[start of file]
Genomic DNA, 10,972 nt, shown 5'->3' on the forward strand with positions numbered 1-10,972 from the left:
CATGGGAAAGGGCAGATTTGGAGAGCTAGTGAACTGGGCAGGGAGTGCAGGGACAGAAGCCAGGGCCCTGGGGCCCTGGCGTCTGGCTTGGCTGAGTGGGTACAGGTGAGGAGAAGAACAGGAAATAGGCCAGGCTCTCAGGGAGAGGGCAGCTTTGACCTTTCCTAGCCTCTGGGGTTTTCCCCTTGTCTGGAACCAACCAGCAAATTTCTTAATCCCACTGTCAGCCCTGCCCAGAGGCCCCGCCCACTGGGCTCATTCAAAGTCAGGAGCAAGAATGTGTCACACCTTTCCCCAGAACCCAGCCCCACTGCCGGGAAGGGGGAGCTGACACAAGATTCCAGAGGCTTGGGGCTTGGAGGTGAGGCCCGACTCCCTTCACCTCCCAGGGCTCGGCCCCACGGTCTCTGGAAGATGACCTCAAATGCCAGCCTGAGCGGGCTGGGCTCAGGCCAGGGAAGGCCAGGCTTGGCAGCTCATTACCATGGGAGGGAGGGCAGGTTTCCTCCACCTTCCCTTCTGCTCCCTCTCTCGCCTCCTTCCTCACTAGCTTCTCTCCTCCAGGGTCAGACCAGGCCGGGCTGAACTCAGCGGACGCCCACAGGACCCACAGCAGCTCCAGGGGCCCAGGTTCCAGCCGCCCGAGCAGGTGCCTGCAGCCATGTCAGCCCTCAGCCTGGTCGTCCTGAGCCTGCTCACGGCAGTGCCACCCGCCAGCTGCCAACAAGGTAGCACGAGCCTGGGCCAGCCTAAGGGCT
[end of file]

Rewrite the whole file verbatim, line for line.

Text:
Genomic DNA, 10,972 nt, shown 5'->3' on the forward strand with positions numbered 1-10,972 from the left:
CATGGGAAAGGGCAGATTTGGAGAGCTAGTGAACTGGGCAGGGAGTGCAGGGACAGAAGCCAGGGCCCTGGGGCCCTGGCGTCTGGCTTGGCTGAGTGGGTACAGGTGAGGAGAAGAACAGGAAATAGGCCAGGCTCTCAGGGAGAGGGCAGCTTTGACCTTTCCTAGCCTCTGGGGTTTTCCCCTTGTCTGGAACCAACCAGCAAATTTCTTAATCCCACTGTCAGCCCTGCCCAGAGGCCCCGCCCACTGGGCTCATTCAAAGTCAGGAGCAAGAATGTGTCACACCTTTCCCCAGAACCCAGCCCCACTGCCGGGAAGGGGGAGCTGACACAAGATTCCAGAGGCTTGGGGCTTGGAGGTGAGGCCCGACTCCCTTCACCTCCCAGGGCTCGGCCCCACGGTCTCTGGAAGATGACCTCAAATGCCAGCCTGAGCGGGCTGGGCTCAGGCCAGGGAAGGCCAGGCTTGGCAGCTCATTACCATGGGAGGGAGGGCAGGTTTCCTCCACCTTCCCTTCTGCTCCCTCTCTCGCCTCCTTCCTCACTAGCTTCTCTCCTCCAGGGTCAGACCAGGCCGGGCTGAACTCAGCGGACGCCCACAGGACCCACAGCAGCTCCAGGGGCCCAGGTTCCAGCCGCCCGAGCAGGTGCCTGCAGCCATGTCAGCCCTCAGCCTGGTCGTCCTGAGCCTGCTCACGGCAGTGCCACCCGCCAGCTGCCAACAAGGTAGCACGAGCCTGGGCCAGCCTAAGGGCT